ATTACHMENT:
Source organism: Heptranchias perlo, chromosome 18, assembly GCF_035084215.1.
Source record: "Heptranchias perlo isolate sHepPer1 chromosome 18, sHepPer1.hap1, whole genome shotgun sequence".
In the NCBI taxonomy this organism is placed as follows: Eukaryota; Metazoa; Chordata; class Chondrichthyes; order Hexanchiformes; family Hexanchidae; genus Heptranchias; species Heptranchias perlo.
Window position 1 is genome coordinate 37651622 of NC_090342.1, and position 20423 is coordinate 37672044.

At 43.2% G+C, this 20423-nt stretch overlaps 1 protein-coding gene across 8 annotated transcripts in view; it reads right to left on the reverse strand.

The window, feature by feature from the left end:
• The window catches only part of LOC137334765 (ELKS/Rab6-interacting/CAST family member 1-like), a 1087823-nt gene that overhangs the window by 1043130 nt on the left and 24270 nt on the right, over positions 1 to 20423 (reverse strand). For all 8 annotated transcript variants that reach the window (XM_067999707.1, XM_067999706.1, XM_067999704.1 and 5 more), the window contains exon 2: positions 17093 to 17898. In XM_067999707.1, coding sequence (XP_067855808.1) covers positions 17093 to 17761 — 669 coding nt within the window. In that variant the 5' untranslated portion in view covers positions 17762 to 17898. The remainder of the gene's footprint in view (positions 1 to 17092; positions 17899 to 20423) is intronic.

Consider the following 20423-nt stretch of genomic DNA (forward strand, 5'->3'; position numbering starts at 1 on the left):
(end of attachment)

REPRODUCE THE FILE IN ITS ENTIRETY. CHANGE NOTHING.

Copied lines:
Source organism: Heptranchias perlo, chromosome 18, assembly GCF_035084215.1.
Source record: "Heptranchias perlo isolate sHepPer1 chromosome 18, sHepPer1.hap1, whole genome shotgun sequence".
In the NCBI taxonomy this organism is placed as follows: Eukaryota; Metazoa; Chordata; class Chondrichthyes; order Hexanchiformes; family Hexanchidae; genus Heptranchias; species Heptranchias perlo.
Window position 1 is genome coordinate 37651622 of NC_090342.1, and position 20423 is coordinate 37672044.

At 43.2% G+C, this 20423-nt stretch overlaps 1 protein-coding gene across 8 annotated transcripts in view; it reads right to left on the reverse strand.

The window, feature by feature from the left end:
• The window catches only part of LOC137334765 (ELKS/Rab6-interacting/CAST family member 1-like), a 1087823-nt gene that overhangs the window by 1043130 nt on the left and 24270 nt on the right, over positions 1 to 20423 (reverse strand). For all 8 annotated transcript variants that reach the window (XM_067999707.1, XM_067999706.1, XM_067999704.1 and 5 more), the window contains exon 2: positions 17093 to 17898. In XM_067999707.1, coding sequence (XP_067855808.1) covers positions 17093 to 17761 — 669 coding nt within the window. In that variant the 5' untranslated portion in view covers positions 17762 to 17898. The remainder of the gene's footprint in view (positions 1 to 17092; positions 17899 to 20423) is intronic.

Consider the following 20423-nt stretch of genomic DNA (forward strand, 5'->3'; position numbering starts at 1 on the left):